Mathematical theory of information and communications
U-ENG29 39142 LJ72
U-ENG29 39142 LJ55
U-ENG29 39142 LJ10
|Year/Term||2021 ・ Second semester|
|Number of Credits||2||Course Type||Lecture|
|Target Year||Target Student|
OBUCHI TOMOYUKI (Graduate School of Informatics Associate Professor)
HONDA JUNYA (Graduate School of Informatics Associate Professor)
|Outline and Purpose of the Course||Lectures discuss information theory, a basic theory related to storing and transmission of information. While referring to contents of the course “Information and Coding Theory,” lectures take up topics such as entropy of continuous-valued random variables, Gaussian communication channels, rate-distortion theory, universal coding, etc. More advanced topics are also introduced, including network information theory and more.|
|Course Goals||Our goal is to gain an understanding that enables appropriate responses to questions and issues regarding examples introduced during lectures, topics set for written reports, etc.|
|Schedule and Contents||
Introduction (1 class)
Confirmation of basic concepts, including information entropy, mutual information, source coding, channel coding, etc.
Information theory of continuous-valued random variables (4 classes)
When considering wireless communications and measurements, a theory is needed for random variables which take continuous values. The argument will proceed by introducing differential entropy for continuous random variables, and by taking up concrete examples from Gaussian communication channels, with discussion of the information transmission capabilities of such channels.
Rate-distortion theory (3 classes)
Toleration of a certain extent of information degradation enables more efficient data compression than when no degradation is permitted. Lectures focus on rate-distortion theory, the theory underpinning information compression with degradation toleration.
Information theory and statistics (4 classes)
Type theory is introduced so as to discuss universal information compression, large-deviations theory, hypothesis testing, and other applications.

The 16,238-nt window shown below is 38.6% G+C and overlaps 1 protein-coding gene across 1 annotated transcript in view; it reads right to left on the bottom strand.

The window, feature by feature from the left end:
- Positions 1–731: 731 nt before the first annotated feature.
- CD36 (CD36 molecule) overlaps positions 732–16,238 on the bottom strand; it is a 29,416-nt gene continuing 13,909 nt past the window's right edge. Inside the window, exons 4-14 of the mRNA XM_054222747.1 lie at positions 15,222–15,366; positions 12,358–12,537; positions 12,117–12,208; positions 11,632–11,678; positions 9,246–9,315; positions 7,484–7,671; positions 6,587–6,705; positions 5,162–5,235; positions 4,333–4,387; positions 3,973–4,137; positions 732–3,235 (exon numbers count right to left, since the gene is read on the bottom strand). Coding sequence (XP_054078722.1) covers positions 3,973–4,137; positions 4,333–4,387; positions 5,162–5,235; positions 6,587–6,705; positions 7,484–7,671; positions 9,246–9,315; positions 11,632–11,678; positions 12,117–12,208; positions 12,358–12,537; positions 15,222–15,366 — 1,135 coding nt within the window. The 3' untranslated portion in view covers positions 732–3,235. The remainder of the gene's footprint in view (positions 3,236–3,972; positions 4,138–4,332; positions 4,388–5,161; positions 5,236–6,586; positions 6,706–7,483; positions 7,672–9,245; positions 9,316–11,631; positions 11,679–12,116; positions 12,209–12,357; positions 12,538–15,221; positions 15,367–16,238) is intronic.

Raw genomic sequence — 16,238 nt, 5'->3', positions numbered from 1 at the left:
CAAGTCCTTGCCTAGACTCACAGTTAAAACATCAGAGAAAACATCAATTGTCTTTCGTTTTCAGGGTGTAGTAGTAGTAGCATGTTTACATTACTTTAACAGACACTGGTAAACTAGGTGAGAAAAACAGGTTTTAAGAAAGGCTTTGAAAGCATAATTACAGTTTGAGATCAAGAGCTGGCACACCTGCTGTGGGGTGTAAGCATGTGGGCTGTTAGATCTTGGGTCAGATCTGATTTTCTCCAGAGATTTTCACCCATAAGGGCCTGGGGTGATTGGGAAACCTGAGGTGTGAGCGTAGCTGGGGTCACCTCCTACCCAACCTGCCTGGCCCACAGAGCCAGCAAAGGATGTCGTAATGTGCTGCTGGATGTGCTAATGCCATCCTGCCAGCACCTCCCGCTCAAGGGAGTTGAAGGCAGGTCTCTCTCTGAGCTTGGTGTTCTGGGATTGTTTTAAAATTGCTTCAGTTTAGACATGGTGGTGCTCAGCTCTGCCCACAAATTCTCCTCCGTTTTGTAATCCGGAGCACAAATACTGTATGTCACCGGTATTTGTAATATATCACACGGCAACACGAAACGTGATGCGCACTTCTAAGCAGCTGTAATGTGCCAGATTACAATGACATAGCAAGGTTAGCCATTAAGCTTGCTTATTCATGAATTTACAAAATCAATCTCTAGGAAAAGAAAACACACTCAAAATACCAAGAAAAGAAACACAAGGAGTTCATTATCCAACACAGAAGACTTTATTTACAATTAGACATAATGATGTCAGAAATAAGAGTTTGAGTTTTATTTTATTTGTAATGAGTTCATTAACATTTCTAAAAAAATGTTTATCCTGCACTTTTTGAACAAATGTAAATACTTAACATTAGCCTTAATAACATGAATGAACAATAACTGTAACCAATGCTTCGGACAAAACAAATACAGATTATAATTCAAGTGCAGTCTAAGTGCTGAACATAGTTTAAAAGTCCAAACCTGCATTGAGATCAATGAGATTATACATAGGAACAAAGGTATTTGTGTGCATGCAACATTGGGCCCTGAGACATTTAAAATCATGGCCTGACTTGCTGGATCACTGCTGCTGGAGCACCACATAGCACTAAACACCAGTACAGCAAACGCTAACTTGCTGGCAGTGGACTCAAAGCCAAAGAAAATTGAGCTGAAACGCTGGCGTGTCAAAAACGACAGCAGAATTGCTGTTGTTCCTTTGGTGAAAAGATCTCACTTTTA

Network information theory (2 classes)
Thanks to the development and spread of information and communications technologies, one-to-one information exchanges have been superseded by many-to-many information exchanges. There is a growing need, then, for discussions regarding these changes. Lectures will focus on fundamental network information theory, necessary for proceeding with such discussions.
Confirmation of extent of student learning (1 class)
To confirm the extent that students have learned the contents of course lectures, students will solve questions, etc., related to the course, and further advice will be provided regarding content study.
|Evaluation Methods and Policy||Grading is performed both on the basis of reports submitted when necessary during the term and the final exam.|
|Course Requirements||Prerequisites are knowledge of basic probability theory, and knowledge regarding the course “Information and Coding Theory.” Knowledge of statistics and Markov chains is also desirable.|
|Study outside of Class (preparation and review)||Since a prerequisite of this class is the course “Information and Coding Theory,” an appropriate review of that course’s contents is recommended prior to attendance. Assigned pages in the course textbook should be read before each lecture. A good way to review each class is to do the problems at the end of assigned chapters.|
|Textbooks||Textbooks/References||Elements of Information Theory, 2nd ed., T. M. Cover and J. A. Thomas, (Wiley-Interscience), ISBN:9780471241959, The e-book version can be accessed from within the university. A Japanese translation is also available from Kyoritsu Shuppan Publishing Co.|